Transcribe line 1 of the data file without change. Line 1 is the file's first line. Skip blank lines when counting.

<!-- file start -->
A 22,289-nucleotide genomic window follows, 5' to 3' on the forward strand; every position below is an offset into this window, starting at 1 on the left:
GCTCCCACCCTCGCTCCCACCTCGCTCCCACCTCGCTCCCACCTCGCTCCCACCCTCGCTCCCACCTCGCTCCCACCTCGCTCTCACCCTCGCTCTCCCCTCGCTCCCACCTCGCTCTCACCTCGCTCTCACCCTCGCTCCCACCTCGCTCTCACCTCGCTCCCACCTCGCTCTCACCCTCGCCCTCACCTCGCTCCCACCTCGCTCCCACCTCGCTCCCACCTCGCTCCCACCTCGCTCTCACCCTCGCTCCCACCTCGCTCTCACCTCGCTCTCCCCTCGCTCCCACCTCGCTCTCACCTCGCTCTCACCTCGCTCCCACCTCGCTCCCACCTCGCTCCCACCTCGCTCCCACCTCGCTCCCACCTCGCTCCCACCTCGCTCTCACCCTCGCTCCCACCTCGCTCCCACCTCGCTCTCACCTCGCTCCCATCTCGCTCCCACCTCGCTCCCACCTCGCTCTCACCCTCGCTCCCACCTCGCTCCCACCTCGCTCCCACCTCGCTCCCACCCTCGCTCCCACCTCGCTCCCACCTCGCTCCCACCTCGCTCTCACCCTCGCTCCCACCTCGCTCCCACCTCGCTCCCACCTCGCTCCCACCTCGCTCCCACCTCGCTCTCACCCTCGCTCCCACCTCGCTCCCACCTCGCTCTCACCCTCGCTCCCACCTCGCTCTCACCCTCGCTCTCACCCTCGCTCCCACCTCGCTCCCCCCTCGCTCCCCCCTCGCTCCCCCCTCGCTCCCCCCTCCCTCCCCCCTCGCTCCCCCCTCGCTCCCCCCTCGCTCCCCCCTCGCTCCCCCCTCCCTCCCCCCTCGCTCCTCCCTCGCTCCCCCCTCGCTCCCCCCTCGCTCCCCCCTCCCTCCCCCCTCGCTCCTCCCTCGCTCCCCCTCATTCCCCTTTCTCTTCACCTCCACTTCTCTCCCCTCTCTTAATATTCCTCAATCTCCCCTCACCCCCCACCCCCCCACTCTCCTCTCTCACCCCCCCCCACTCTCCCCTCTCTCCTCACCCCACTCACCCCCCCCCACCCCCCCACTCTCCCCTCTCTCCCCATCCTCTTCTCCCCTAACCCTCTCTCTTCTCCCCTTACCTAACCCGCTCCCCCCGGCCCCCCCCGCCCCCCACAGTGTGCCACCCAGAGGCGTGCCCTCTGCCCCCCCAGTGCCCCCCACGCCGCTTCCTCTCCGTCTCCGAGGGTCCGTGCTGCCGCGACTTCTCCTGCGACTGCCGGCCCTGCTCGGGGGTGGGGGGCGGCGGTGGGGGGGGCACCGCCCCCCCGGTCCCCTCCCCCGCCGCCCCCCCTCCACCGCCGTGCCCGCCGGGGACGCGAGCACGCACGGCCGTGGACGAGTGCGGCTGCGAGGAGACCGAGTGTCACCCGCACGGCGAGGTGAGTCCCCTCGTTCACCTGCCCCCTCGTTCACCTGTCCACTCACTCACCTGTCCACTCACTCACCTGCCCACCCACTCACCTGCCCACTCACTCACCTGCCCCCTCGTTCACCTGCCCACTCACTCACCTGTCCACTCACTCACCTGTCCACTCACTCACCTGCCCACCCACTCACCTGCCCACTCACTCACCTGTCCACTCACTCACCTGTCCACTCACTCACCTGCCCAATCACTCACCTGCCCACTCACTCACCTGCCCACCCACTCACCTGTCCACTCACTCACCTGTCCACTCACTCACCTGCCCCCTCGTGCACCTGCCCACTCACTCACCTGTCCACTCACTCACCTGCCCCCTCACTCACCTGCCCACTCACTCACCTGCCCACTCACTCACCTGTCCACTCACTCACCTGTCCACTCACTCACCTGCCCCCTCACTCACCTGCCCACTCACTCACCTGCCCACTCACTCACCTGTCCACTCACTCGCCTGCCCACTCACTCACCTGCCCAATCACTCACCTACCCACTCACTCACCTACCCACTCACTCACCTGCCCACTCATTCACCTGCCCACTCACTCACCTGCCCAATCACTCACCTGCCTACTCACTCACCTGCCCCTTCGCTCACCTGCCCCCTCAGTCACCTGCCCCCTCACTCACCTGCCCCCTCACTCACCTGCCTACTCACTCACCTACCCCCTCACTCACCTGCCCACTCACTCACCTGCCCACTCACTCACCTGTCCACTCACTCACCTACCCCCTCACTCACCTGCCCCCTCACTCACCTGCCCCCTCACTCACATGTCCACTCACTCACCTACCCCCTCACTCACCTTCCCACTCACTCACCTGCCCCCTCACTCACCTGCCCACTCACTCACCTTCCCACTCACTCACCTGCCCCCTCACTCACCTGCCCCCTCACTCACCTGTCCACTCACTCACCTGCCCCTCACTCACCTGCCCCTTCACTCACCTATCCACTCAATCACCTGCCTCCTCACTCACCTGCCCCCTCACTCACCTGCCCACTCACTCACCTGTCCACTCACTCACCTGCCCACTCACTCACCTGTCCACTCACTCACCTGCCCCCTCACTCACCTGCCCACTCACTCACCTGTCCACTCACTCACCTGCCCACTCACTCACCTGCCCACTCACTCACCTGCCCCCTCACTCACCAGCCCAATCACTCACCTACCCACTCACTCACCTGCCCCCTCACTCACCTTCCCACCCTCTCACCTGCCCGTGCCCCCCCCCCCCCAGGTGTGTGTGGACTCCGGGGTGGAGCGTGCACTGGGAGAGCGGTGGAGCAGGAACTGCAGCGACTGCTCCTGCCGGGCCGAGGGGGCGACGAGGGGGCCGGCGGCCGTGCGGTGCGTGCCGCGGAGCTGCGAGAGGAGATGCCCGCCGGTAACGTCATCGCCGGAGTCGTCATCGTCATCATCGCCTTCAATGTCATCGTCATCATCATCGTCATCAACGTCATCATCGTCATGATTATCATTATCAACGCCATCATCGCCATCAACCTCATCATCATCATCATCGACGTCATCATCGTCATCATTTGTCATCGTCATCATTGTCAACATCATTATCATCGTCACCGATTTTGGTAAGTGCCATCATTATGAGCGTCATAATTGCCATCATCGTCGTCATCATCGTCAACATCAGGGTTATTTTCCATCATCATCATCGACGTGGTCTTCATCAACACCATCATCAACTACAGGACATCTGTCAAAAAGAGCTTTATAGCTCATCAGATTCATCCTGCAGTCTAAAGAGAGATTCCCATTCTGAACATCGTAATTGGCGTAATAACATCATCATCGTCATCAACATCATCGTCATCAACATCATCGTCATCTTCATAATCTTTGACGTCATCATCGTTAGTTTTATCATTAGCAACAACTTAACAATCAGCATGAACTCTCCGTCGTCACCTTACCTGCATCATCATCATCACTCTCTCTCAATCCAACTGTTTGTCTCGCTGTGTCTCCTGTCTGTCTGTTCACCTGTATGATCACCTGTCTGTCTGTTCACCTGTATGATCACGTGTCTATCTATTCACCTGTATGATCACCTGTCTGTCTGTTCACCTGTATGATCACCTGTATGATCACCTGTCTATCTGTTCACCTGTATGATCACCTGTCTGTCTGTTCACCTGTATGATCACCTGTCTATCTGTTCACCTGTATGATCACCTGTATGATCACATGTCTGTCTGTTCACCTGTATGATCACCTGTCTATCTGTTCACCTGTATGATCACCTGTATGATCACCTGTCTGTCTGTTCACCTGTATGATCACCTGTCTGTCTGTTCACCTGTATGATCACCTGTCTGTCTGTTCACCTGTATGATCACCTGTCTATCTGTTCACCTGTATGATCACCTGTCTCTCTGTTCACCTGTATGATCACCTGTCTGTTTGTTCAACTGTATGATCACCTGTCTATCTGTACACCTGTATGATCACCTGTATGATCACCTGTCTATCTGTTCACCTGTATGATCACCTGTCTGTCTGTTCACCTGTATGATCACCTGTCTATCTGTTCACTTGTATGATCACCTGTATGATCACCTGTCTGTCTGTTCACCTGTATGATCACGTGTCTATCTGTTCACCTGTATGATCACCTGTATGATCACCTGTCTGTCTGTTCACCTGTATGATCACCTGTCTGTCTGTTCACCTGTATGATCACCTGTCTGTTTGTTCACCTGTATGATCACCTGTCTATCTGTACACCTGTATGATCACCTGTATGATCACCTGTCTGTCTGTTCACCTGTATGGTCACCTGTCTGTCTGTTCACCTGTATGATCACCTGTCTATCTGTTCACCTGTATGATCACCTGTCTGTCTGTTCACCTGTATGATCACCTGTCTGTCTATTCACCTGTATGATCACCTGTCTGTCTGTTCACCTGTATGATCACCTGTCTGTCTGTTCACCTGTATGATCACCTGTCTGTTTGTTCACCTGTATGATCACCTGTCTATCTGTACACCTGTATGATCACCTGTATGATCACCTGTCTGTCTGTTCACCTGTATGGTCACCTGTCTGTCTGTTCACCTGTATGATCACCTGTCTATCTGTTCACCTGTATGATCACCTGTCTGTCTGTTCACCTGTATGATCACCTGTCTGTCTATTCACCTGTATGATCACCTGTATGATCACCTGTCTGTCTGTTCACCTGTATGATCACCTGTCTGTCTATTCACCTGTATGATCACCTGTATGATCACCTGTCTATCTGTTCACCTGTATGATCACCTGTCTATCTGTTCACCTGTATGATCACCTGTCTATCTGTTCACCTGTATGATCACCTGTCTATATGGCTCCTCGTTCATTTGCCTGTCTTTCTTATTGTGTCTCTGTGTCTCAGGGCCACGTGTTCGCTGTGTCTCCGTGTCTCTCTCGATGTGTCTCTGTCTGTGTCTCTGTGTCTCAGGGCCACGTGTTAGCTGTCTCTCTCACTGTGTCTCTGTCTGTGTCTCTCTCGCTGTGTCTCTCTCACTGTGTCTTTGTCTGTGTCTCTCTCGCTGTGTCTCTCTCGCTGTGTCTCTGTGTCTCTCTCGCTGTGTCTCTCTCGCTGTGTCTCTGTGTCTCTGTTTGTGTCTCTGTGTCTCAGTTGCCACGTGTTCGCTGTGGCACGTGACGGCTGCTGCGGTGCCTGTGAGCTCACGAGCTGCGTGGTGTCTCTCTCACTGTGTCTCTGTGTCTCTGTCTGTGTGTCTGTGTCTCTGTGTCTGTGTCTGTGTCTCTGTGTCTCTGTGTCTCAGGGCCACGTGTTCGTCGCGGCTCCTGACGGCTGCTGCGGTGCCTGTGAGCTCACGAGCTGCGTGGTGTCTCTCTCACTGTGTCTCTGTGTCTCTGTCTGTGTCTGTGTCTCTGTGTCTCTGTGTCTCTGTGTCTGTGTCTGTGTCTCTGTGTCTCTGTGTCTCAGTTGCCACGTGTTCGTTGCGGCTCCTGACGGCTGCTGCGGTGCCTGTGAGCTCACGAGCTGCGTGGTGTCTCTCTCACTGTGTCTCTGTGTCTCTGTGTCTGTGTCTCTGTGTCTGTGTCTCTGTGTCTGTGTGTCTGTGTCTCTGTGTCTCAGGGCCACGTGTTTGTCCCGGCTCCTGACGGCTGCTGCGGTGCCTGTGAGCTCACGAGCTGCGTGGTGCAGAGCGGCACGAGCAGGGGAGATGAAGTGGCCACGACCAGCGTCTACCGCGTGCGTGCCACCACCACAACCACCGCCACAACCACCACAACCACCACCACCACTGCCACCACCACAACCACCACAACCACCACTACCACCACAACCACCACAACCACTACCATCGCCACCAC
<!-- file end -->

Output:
A 22,289-nucleotide genomic window follows, 5' to 3' on the forward strand; every position below is an offset into this window, starting at 1 on the left: